A history by scholar Henry Louis Gates Jr. surveys black life in America through photos and essays ranging from the slave trade to the importance of hip-hop.
Coffee-table books are supposed to be heavy, on photos and in pounds. This latest history of black life in America by Henry Louis Gates Jr. is both, with more than 750 photos on nearly 500 pages.
But it offers something more: The distinguished Harvard University professor packs intellectual heft around the pictures. His book updates black history with recent scholarly research, from detailed estimates of the human cargo during the Atlantic slave trade to the DNA test proving almost conclusively that Thomas Jefferson fathered at least one child by his slave Sally Hemings. Interpretive gems are sprinkled throughout.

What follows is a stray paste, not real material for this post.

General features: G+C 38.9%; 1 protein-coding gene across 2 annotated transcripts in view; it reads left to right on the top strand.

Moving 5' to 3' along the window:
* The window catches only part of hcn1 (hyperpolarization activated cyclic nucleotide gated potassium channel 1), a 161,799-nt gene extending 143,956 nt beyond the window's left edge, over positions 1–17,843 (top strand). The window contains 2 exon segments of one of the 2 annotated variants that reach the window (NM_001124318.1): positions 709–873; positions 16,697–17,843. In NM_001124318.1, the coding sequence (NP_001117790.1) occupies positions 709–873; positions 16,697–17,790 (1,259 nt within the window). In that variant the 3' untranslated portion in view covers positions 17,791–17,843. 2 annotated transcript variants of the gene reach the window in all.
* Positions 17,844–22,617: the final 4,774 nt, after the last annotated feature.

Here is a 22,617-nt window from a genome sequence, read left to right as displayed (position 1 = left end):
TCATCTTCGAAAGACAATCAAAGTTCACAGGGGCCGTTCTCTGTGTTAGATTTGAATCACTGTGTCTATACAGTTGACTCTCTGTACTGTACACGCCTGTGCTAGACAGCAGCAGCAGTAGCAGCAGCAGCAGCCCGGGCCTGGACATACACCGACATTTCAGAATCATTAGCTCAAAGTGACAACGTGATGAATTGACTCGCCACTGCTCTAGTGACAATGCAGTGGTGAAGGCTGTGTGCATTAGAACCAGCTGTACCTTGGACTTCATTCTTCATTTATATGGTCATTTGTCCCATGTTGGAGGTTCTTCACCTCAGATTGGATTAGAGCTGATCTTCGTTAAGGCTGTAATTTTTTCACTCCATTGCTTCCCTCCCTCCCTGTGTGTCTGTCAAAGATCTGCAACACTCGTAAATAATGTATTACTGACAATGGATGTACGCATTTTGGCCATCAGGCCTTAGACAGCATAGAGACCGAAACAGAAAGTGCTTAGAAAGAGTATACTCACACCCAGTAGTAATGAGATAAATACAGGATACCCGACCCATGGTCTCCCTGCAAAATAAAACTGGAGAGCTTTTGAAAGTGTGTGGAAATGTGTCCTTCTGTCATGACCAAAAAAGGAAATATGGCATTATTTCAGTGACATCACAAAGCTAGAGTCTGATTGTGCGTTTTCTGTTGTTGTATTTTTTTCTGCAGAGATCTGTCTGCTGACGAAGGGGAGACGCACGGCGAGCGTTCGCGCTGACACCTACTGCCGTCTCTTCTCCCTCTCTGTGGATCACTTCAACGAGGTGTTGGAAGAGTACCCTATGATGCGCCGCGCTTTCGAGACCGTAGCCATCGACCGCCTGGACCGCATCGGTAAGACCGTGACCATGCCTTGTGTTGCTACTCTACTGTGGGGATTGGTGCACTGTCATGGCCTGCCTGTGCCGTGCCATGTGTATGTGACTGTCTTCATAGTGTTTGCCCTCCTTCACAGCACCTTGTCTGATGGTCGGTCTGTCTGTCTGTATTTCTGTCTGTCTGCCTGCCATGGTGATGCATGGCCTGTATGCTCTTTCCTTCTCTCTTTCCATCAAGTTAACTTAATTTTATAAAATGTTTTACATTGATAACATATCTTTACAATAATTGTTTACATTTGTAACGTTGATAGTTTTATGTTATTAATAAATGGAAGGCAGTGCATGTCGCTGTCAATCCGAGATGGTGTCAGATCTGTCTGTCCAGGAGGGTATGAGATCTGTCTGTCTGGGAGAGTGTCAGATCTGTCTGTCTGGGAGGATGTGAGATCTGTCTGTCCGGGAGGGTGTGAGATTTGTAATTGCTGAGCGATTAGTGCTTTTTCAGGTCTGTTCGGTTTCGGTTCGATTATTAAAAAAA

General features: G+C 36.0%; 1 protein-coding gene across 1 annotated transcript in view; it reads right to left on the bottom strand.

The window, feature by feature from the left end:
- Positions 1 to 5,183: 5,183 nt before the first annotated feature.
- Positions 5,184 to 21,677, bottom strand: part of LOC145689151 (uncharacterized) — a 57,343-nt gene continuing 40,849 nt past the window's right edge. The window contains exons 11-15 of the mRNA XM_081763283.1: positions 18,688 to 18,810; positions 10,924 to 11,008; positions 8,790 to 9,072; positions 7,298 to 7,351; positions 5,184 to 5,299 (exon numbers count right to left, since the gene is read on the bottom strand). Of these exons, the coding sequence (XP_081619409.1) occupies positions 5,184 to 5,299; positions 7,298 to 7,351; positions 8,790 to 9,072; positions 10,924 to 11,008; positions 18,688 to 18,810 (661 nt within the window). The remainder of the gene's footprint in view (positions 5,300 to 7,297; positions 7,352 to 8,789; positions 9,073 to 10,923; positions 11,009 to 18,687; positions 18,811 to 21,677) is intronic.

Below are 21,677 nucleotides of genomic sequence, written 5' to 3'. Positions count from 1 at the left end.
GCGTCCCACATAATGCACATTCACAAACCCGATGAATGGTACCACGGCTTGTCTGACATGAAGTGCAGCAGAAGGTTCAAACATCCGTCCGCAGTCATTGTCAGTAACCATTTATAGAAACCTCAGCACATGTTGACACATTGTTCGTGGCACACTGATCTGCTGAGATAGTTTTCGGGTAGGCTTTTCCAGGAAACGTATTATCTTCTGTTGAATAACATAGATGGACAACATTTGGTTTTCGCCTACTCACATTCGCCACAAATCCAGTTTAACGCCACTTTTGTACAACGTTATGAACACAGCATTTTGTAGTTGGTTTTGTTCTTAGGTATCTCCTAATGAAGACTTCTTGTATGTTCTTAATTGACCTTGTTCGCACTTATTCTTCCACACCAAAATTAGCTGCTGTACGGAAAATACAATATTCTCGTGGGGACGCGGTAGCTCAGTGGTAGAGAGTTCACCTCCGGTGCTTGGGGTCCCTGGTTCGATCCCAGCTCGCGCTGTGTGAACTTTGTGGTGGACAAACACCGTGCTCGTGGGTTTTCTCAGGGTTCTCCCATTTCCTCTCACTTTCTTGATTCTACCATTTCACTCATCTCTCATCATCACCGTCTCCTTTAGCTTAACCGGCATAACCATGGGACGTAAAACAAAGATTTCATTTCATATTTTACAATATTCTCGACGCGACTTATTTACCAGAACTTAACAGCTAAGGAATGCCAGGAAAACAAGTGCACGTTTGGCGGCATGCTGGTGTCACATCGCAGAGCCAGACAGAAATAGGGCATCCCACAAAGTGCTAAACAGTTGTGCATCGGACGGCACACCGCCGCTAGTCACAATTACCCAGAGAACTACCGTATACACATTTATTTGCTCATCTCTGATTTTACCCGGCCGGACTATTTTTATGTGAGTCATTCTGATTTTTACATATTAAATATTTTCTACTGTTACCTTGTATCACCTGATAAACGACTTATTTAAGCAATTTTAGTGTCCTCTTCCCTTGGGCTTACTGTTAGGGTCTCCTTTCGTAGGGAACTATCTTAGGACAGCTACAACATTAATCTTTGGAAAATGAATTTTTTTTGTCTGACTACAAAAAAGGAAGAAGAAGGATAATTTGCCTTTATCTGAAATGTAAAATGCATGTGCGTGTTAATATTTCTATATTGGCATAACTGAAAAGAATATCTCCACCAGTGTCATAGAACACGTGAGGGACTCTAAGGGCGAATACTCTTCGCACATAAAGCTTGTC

Besides cataloging achievements, Gates traces the evolution of black thought, activism, and culture, particularly literature and music. The TV dance show Soul Train, he writes, “shaped the tastes of popular American culture in a way that no single program has done before or since.”
Gates makes a grander claim about hip-hop music: “With the exception of the Internet, hip-hop is arguably the most important cultural phenomenon in the world over the past thirty years” because “it has manifestations on every continent and in virtually every country in the world.”
His introduction extols “the sheer diversity of African American expression throughout our nation’s history – how there has never been only one way to be black, religiously, politically, socially, artistically, professionally, sexually, or socially.”
This perspective has grown popular since the national emergence of President Obama, the biracial Hawaiian who both surfs and plays hoops and had no ancestors enslaved “upon these shores.”
Source: Philadelphia Inquirer | Kenneth J. Cooper